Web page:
Special prosecutor Morrogh said after the hearing that he did not object to Hash’s release.
“I thought it was a fair thing to do under all the circumstances,” he said.
Morrogh said he did not think he would be ready to make his final determination by the April 16 hearing, but said it is a possibility.
“There is just a lot of material, a lot of allegations back and forth,” he said. “Essentially I’m investigating the case – I have to look at the investigation, and that’s going to take some time. We are going to work as diligently as we can until we reach whatever (decision) we’re going to reach.”
Former longtime Culpeper County Commonwealth’s Attorney Gary Close was prosecutor in the original trying of the capital murder case against Hash in 2000. One of the lead investigators was Scott Jenkins, current Culpeper County Sheriff. Close resigned Monday amid the controversy saying that although he was inclined to fight back he was now a distraction to law enforcement in Culpeper County.
Jenkins has maintained he did nothing wrong in investigating the case under former Sheriff Lee Hart.
But according to the federal judge’s opinion, tactics used by Culpeper authorities in the case against Hash – and two other defendants allegedly involved in the 1996 murder – included using known perjured testimony in court, not disclosing key evidence to the defense, sharing crime scene evidence with witnesses and coaching their testimony. Local authorities also orchestrated the transfer of Hash from the Culpeper jail to the jail in Albemarle so as to expose him to a prolific prison informant who also lied in court.
No physical evidence ever tied Hash to the Scroggins’ murder and, in fact, the initial investigation found that a single person did the crime – not the three teenagers who stood trial.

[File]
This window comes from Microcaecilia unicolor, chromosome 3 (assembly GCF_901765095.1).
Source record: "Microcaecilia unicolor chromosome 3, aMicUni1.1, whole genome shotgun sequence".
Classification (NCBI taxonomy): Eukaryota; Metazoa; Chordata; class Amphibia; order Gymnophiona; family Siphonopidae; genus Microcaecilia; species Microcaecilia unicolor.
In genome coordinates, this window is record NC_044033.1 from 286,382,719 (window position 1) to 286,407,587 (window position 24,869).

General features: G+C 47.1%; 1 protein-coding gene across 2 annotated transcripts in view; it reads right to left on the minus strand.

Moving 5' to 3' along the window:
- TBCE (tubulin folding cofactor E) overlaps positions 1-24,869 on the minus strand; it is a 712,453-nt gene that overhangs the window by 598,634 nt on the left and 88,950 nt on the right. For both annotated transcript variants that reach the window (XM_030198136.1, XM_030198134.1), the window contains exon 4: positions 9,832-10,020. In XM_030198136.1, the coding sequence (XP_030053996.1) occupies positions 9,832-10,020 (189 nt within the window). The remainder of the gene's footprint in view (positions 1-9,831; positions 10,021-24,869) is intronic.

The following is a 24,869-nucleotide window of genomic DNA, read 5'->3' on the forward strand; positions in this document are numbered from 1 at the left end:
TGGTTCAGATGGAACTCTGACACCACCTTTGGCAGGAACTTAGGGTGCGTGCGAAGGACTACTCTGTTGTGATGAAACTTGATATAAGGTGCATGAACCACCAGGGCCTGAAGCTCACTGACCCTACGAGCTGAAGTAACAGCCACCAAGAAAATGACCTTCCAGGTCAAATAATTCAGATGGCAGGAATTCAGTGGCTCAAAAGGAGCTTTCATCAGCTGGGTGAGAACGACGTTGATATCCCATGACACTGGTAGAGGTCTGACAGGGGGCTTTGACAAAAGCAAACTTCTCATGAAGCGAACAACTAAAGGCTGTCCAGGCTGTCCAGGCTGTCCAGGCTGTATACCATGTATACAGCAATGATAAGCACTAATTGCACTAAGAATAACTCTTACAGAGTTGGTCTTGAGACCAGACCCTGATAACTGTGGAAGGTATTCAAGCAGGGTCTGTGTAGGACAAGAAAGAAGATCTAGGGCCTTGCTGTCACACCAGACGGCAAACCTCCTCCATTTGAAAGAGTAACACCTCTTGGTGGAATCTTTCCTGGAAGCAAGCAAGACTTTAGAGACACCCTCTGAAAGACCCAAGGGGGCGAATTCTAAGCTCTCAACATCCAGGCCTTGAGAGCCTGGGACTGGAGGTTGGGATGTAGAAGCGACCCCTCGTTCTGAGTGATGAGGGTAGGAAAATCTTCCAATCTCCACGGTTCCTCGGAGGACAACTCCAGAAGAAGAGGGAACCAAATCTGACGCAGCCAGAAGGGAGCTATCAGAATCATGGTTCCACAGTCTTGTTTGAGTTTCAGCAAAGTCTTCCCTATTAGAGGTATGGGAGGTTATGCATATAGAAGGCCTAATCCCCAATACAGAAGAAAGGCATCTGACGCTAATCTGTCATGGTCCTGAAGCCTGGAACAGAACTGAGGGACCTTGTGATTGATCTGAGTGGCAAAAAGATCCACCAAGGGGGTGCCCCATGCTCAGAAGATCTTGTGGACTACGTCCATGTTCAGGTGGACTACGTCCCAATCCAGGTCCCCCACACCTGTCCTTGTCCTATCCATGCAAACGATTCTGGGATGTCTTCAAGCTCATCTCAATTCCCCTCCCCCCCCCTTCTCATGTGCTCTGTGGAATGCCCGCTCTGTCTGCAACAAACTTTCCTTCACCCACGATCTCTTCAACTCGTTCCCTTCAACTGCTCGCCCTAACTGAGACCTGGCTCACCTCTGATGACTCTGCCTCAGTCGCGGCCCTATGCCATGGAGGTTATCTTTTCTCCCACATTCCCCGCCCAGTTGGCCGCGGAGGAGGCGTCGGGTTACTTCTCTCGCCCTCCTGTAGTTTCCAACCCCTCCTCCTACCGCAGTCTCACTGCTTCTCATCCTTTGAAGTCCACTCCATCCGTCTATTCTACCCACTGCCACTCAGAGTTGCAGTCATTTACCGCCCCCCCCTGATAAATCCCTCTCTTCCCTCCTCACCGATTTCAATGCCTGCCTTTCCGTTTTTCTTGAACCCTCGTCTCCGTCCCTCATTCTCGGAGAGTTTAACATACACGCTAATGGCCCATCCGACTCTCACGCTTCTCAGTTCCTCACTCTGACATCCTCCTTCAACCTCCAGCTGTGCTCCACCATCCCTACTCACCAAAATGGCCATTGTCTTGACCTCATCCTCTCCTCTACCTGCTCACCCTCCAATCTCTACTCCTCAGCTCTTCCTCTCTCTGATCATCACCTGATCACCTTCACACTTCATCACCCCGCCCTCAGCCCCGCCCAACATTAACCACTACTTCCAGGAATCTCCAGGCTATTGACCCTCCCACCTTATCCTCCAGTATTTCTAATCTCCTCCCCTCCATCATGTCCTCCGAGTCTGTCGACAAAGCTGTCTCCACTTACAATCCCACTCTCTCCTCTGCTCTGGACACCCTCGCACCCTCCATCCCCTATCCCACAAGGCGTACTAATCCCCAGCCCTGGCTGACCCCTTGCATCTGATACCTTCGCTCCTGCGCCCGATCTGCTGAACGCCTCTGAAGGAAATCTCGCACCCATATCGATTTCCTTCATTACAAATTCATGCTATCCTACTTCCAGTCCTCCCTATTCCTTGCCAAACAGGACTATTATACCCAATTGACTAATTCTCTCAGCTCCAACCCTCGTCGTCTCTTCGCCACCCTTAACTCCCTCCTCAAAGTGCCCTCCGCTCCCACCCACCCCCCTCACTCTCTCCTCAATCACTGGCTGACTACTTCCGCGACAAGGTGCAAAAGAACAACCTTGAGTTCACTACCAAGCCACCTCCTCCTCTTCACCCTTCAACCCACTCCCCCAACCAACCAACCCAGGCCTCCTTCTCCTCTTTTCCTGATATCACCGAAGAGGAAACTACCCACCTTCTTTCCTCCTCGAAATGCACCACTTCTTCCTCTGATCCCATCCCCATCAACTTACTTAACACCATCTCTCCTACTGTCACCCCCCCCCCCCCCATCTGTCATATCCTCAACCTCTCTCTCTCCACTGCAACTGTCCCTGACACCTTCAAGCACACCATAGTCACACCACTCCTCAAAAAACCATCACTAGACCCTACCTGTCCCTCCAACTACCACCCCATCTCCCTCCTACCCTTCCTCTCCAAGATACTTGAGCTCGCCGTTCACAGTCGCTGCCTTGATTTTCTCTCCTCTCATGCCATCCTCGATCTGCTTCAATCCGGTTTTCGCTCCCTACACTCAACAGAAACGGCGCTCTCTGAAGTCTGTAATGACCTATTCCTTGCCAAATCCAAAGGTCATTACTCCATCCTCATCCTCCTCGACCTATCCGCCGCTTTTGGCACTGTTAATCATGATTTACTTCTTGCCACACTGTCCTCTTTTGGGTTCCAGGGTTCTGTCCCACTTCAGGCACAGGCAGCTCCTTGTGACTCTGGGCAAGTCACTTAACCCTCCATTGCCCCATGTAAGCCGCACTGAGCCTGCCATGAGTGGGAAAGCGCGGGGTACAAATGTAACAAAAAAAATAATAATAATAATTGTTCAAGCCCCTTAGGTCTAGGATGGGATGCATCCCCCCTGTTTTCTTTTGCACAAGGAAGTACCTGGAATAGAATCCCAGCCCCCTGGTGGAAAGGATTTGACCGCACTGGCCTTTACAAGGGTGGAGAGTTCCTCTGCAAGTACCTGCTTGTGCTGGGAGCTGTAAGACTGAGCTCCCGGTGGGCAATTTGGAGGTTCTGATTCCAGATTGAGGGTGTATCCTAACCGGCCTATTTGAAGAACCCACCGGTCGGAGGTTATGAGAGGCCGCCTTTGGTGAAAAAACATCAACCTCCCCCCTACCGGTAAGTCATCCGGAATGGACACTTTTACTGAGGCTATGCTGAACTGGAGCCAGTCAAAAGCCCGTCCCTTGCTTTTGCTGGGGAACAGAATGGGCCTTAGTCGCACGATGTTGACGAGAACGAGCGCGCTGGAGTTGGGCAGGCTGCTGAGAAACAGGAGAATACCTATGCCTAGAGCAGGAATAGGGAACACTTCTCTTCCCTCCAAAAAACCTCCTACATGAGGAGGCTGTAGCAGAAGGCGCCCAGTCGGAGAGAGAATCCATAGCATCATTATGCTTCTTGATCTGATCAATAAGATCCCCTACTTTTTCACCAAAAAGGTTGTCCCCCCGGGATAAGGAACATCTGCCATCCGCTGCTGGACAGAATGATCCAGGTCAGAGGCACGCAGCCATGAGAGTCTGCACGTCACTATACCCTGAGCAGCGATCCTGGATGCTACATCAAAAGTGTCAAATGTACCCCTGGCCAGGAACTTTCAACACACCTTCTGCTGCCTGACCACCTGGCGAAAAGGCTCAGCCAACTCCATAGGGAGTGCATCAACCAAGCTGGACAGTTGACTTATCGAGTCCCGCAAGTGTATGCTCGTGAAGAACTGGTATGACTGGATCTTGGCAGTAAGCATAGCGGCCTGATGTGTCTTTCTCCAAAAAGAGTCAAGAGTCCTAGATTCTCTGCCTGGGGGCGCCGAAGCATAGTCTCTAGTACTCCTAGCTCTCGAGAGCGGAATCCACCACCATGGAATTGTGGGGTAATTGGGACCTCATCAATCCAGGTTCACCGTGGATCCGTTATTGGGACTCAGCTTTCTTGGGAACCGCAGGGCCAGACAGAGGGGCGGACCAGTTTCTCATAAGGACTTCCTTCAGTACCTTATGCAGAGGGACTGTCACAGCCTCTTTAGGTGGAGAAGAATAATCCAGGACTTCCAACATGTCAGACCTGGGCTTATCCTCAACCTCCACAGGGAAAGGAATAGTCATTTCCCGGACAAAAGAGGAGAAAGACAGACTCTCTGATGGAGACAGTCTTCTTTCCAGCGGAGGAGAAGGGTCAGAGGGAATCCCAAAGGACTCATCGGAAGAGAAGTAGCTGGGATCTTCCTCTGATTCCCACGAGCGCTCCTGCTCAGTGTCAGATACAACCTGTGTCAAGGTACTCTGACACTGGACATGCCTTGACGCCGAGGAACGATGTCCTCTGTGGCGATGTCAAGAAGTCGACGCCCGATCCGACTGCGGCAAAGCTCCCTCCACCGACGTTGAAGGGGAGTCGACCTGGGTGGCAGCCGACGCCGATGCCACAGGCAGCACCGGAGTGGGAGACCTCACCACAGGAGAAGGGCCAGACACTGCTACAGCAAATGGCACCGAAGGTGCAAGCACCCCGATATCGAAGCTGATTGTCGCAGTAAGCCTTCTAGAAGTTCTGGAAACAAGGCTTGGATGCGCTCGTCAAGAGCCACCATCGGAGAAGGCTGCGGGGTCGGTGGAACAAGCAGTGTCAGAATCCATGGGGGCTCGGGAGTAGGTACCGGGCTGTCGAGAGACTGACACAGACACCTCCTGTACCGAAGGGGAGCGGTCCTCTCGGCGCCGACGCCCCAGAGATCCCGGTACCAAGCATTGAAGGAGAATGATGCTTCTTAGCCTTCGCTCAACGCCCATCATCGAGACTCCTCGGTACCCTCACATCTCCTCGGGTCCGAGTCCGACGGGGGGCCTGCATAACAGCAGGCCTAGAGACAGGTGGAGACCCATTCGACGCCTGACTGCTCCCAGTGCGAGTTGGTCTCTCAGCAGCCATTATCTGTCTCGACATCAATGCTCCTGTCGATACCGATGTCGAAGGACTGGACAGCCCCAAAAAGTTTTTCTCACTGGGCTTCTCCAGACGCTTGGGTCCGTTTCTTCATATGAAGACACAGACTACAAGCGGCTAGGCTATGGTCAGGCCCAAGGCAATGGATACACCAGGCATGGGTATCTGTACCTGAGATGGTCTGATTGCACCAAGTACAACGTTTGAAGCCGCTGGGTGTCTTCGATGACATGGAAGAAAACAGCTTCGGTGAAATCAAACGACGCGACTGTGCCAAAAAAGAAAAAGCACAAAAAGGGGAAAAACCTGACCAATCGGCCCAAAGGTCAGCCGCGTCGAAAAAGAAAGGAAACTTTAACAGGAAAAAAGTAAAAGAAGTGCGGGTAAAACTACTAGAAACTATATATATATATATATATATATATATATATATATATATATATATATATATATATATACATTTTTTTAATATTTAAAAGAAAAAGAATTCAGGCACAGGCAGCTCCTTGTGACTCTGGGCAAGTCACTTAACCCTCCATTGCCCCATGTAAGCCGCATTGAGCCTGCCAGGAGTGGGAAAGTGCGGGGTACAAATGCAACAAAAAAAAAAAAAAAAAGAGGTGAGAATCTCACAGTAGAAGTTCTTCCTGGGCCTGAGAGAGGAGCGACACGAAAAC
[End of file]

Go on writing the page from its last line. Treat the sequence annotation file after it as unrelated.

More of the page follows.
In a recent deposition included as part of the federal opinion, Jenkins admitted he had doubts from the beginning that three teenage boys killed Scroggins and that the CCSO investigation was mishandled. He said at this point in his career, “I would do it differently.”
Sheriff Jenkins made his presence known in the court proceedings Wednesday, and even approached Hash outside the jail upon his release. Jenkins and Hash talked for several minutes and at one point Hash could be heard saying, “I appreciate it.” The two men shook hands twice.
Numerous green-colored fliers, posted by order of Sheriff Jenkins, were displayed around the courthouse courtyard Wednesday referencing Tuesday’s Star-Exponent article about Close resigning. The flyer quoted local attorney Butch Davies, who strongly blamed the local newspaper for the commonwealth’s attorney stepping down.
Highlighted on Jenkins’ flyer with a box drawn around it was the following quote, “It is the legal process at work, not a scandal,” Davies said. “What you have done is a real disservice to the community.”
Jenkins has refused to meet with the Star-Exponent to explain his role in the Hash investigation.